Wojciech Kossak: The Battle of Zorndorf (1758), 1899
Wojciech Kossak was born in Paris in 1856 where his parents lived for several years. His father Juliusz Kossak (1824-1899) was also a painter whose favourite themes were horses, battles and historical portraits. In 1869 the family moved to Kraków. In summer 1871 he began to study painting at the Kraków School of Art (Szkoła Rysunku i Malarstwa) under Władysław Łuszczkiewicz. And from 1874 to 1866 he continued his studies at the Academy of Pictorial Arts in Munich. Here, since the 1860s, there had grown up a veritable “colony of Poles” around the Polish painter Józef Brandt. In 1877 he travelled to Paris, where one of his teachers at the École des Beaux-Arts was Léon Bonnat. In 1884 he returned to Kraków, found a wife and painted in his own workshop for the following ten years. In 1893 he collaborated with the Lemberg painter Jan Styka on the “Panorama of the Battle of Racławice”, and one year later this was shown in Lemberg/Lwów (it can now be seen in Breslau/Wrocław). The cycloramic painting shows the victory of the Polish peasant army (they were only armed with scythes) under the leadership of Tadeusz Kościuszko, over the troops of the Czar on 4 June 1794 in the region of Kielce.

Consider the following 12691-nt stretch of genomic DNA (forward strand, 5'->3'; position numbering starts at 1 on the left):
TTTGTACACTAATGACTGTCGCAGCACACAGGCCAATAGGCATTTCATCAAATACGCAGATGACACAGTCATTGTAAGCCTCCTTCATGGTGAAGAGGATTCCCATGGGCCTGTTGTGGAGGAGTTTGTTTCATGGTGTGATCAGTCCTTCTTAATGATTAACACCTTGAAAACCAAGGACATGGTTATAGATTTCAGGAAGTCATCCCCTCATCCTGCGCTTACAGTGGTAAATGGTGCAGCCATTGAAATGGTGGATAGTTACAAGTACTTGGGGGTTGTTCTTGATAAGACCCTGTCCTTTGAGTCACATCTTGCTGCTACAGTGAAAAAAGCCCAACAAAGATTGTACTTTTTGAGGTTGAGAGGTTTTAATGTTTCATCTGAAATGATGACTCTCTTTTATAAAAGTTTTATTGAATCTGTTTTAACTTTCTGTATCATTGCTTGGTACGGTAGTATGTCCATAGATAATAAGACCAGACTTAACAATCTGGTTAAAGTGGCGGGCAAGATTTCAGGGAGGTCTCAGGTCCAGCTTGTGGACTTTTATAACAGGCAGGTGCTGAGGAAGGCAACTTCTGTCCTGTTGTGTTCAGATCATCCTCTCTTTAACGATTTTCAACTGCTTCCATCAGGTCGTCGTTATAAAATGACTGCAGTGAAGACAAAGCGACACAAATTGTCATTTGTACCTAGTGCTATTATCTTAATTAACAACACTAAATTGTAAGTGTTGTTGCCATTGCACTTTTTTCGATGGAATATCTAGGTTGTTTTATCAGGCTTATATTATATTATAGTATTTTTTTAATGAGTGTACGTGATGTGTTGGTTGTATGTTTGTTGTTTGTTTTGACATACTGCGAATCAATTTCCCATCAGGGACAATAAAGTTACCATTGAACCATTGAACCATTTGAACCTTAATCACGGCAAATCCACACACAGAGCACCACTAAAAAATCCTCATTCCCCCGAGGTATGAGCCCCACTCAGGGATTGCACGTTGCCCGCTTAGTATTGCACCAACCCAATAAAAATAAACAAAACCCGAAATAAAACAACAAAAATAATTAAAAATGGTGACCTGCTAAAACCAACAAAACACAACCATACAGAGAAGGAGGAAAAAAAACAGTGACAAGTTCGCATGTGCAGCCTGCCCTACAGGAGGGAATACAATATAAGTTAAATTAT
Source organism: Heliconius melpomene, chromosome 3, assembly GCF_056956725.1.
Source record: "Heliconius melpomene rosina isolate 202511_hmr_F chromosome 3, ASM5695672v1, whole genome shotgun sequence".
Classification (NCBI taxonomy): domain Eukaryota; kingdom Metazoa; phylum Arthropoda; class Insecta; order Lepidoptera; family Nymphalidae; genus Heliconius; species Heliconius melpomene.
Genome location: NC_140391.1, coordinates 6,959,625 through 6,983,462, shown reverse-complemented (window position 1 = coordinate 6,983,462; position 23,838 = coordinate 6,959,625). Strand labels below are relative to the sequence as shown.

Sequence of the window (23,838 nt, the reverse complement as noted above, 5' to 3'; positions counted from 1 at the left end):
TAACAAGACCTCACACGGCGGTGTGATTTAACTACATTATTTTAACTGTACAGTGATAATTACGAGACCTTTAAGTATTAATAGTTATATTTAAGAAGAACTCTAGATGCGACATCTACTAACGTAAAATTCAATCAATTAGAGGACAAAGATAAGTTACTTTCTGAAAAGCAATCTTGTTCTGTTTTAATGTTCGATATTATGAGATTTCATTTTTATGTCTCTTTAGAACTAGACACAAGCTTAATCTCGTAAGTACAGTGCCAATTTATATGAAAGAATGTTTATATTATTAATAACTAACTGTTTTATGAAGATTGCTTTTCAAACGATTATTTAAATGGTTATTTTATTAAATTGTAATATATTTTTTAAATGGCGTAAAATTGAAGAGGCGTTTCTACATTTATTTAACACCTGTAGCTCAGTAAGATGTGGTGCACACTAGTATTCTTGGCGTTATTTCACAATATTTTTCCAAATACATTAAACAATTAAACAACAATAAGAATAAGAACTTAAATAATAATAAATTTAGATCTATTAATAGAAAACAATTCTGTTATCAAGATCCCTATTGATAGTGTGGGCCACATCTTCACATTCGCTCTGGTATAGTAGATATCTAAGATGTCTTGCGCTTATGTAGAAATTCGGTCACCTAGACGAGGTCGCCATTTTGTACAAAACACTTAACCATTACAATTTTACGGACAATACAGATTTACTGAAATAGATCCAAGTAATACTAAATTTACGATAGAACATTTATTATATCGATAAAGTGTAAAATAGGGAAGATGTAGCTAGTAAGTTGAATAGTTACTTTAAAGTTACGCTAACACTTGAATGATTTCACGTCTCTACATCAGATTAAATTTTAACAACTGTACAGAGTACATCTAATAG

In 1895 Kossak accepted an invitation from his colleague Julian Fałat – like Kossak he had also studied painting in Kraków and Munich – to come to Berlin. Since 1889 Fałat had been active as a painter at the court of Wilhelm II, and for a long time he had been planning a broad panorama to depict “The Crossing of the Beresina by Napoleon’s troops”. And because Kossak had made a name for himself with his Panorama of Racławice – since its first showing visitors had been streaming to see it as a symbol of Polish nationalism – he seemed to be the right person for this task. Working with other Polish and German painters, Fałat and Kossak managed to complete the Beresina Panorama within the space of sixteen months. The painting, which was 17 metres high and 115 metres in length, was first shown to the general public on 1 April 1896 in Berlin. The Kaiser made Kossak’s acquaintance during a visit to view the panorama. In the following years Kossak specialised in horses and battle scenes which he painted for members of the Berlin upper classes and Prussian aristocrats in his workshop in Charlottenburg. In spring 1897 he managed to attract the attention of the Kaiser once again. Wilhelm invited him to some autumn manoeuvres and put a workshop at his disposal in Monbijou Palace not far from the City Palace. It had served as the Hohenzollern Museum since 1877.